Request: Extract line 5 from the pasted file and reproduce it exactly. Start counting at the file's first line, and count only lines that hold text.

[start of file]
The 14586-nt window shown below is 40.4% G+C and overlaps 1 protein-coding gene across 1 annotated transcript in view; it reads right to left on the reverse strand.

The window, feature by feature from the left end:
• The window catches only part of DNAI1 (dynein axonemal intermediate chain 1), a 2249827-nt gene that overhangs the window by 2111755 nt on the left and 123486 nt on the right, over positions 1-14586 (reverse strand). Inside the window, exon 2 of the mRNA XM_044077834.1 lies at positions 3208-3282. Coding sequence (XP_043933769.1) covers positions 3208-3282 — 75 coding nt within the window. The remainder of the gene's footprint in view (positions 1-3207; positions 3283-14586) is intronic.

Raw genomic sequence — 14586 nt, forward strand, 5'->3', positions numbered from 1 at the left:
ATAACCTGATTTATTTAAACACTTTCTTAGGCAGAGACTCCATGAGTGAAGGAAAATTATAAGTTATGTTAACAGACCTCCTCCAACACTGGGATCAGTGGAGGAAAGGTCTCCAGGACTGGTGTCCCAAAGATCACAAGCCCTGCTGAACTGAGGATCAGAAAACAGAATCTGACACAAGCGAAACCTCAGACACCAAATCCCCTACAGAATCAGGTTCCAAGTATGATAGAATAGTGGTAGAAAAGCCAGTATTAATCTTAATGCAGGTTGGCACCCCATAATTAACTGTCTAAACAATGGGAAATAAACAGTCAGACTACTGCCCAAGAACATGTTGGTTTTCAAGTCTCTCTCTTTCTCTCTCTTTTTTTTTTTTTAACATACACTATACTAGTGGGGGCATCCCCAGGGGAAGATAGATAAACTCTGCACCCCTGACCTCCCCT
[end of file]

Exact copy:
ATAACCTGATTTATTTAAACACTTTCTTAGGCAGAGACTCCATGAGTGAAGGAAAATTATAAGTTATGTTAACAGACCTCCTCCAACACTGGGATCAGTGGAGGAAAGGTCTCCAGGACTGGTGTCCCAAAGATCACAAGCCCTGCTGAACTGAGGATCAGAAAACAGAATCTGACACAAGCGAAACCTCAGACACCAAATCCCCTACAGAATCAGGTTCCAAGTATGATAGAATAGTGGTAGAAAAGCCAGTATTAATCTTAATGCAGGTTGGCACCCCATAATTAACTGTCTAAACAATGGGAAATAAACAGTCAGACTACTGCCCAAGAACATGTTGGTTTTCAAGTCTCTCTCTTTCTCTCTCTTTTTTTTTTTTTAACATACACTATACTAGTGGGGGCATCCCCAGGGGAAGATAGATAAACTCTGCACCCCTGACCTCCCCT